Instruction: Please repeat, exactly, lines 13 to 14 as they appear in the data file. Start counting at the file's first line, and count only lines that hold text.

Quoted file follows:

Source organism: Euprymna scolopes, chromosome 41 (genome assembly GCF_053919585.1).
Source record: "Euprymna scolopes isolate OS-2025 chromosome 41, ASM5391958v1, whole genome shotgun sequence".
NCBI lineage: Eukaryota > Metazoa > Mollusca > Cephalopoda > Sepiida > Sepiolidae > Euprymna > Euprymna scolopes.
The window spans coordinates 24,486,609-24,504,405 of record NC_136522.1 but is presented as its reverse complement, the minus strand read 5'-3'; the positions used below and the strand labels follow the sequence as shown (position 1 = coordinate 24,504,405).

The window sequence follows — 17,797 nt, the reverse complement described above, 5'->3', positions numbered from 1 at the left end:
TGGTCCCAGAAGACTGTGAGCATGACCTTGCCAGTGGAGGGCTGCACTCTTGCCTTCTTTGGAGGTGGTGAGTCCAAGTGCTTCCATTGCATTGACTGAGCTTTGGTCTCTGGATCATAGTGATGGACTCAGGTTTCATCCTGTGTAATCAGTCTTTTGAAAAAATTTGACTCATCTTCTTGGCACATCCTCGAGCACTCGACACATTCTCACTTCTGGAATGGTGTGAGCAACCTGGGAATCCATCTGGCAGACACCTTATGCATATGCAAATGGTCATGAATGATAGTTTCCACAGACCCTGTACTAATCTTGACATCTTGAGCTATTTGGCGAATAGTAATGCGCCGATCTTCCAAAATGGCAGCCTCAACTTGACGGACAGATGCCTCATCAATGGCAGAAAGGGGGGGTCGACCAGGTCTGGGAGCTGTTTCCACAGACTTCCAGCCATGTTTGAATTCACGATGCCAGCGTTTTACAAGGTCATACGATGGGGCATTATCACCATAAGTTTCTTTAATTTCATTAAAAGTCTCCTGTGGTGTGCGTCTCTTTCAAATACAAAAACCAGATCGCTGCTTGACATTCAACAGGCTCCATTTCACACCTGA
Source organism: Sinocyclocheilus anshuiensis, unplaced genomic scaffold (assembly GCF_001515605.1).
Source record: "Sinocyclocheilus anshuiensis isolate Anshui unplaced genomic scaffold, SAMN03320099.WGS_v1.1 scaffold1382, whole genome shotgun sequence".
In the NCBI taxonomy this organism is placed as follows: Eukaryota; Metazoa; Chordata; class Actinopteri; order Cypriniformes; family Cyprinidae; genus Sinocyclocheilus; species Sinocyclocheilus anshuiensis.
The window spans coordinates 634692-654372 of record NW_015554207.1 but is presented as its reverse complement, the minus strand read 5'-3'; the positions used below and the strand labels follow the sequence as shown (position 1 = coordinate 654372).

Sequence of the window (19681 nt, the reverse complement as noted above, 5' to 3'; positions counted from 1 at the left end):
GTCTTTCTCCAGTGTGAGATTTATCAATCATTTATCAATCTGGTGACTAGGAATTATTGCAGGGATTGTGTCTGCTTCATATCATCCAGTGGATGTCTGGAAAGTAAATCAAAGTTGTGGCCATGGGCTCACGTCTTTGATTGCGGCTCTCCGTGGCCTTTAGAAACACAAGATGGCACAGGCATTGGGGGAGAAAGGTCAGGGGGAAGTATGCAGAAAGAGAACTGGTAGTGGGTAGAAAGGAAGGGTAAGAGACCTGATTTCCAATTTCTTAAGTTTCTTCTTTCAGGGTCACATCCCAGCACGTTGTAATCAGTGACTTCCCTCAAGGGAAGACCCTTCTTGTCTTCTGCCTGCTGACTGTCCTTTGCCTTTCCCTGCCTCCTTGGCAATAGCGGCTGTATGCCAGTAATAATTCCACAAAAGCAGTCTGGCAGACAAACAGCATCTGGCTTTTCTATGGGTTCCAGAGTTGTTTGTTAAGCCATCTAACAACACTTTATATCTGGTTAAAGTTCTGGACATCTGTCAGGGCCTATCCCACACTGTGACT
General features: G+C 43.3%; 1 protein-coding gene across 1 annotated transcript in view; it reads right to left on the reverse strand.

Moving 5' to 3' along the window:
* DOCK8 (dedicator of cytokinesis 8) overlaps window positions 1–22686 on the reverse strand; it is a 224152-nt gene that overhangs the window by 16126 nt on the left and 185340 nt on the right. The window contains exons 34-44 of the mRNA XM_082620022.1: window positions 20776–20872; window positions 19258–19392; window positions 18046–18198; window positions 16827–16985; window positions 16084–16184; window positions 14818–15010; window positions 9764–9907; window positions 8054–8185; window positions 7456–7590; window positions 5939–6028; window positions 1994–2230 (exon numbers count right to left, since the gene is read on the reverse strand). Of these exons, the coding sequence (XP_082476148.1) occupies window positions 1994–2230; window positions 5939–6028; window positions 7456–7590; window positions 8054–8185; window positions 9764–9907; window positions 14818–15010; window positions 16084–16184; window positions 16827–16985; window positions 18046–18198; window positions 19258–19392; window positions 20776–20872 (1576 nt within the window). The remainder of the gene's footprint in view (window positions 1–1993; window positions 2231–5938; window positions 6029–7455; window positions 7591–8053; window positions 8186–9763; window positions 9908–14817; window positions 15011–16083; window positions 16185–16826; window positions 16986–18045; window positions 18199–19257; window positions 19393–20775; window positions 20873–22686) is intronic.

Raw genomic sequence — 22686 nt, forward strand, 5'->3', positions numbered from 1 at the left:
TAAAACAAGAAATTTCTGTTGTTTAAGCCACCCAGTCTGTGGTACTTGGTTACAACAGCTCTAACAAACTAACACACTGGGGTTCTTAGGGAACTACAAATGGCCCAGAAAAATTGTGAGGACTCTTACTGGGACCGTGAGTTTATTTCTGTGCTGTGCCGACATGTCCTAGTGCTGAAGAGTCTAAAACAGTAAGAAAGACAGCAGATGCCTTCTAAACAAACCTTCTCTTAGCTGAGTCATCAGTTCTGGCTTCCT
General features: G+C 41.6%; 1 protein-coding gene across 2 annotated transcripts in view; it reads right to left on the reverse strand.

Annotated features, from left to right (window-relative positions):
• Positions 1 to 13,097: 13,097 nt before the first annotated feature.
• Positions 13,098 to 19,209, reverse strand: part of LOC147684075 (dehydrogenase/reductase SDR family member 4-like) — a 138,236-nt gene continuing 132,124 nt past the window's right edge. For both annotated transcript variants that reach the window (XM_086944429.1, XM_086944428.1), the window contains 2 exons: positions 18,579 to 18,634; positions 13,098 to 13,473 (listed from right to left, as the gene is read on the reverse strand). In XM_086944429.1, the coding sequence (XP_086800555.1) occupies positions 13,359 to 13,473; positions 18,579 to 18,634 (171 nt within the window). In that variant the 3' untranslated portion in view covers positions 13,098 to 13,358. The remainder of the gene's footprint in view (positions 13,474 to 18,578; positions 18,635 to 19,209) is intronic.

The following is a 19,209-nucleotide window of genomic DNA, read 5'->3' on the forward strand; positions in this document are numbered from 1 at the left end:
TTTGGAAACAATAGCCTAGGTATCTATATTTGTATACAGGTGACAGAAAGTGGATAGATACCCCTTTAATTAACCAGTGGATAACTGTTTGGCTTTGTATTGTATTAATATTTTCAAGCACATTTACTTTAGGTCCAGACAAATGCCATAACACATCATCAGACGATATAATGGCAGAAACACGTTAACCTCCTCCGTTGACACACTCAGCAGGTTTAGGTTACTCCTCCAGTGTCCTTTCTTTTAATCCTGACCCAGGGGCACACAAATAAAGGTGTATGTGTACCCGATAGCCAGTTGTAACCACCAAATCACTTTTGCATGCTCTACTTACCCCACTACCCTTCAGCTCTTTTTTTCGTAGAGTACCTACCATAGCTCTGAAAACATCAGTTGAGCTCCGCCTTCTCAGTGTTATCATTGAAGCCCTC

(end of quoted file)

General features: G+C 43.3%; 1 protein-coding gene across 1 annotated transcript in view; it reads right to left on the reverse strand.

Moving 5' to 3' along the window: